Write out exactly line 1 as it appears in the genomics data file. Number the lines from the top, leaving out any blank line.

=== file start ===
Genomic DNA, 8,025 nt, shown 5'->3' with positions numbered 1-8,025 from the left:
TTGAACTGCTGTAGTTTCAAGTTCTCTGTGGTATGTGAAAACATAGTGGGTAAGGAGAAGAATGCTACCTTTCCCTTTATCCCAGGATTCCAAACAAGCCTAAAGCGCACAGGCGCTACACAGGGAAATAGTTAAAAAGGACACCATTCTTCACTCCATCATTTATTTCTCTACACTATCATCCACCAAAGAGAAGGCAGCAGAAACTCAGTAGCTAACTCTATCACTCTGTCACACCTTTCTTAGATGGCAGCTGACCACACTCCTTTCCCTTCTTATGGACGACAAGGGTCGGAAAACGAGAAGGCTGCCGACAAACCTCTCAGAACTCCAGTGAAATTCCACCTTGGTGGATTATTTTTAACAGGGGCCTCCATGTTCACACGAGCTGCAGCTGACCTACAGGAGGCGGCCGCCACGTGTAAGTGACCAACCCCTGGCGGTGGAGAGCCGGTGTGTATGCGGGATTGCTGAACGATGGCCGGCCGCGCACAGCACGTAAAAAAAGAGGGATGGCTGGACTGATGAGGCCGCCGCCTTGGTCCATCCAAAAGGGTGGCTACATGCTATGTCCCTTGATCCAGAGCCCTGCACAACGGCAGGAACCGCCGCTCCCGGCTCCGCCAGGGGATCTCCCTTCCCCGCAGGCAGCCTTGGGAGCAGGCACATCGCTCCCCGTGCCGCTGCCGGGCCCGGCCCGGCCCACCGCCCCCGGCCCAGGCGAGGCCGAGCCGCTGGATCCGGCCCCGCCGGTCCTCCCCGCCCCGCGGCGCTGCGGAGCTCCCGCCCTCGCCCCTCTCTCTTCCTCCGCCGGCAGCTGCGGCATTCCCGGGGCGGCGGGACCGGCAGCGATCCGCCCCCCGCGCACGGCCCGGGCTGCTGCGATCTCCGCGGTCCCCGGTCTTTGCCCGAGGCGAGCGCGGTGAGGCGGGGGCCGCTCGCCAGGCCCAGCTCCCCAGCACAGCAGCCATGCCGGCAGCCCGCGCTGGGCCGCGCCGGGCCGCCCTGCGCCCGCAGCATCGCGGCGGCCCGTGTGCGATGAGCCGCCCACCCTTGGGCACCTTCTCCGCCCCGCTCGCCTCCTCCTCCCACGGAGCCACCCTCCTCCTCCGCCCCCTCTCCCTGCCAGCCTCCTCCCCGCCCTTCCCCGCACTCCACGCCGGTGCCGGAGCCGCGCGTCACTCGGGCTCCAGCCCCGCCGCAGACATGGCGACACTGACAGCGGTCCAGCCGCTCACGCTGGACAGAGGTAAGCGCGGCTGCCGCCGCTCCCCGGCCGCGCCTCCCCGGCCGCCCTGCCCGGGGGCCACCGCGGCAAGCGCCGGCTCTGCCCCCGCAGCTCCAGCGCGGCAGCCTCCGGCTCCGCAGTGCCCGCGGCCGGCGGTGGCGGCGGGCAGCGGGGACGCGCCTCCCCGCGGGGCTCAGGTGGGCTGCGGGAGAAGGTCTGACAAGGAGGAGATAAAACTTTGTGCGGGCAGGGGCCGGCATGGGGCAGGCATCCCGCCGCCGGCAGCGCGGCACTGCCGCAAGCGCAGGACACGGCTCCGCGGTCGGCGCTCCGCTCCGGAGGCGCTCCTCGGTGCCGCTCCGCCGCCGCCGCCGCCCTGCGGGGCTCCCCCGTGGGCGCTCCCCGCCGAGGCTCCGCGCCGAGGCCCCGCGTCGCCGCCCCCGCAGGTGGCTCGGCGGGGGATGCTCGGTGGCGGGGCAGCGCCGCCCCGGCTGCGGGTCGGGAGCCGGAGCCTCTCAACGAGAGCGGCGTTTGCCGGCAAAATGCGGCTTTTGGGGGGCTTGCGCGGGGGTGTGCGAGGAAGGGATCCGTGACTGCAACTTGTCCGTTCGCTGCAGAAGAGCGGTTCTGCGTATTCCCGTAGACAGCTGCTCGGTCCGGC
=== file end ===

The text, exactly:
Genomic DNA, 8,025 nt, shown 5'->3' with positions numbered 1-8,025 from the left: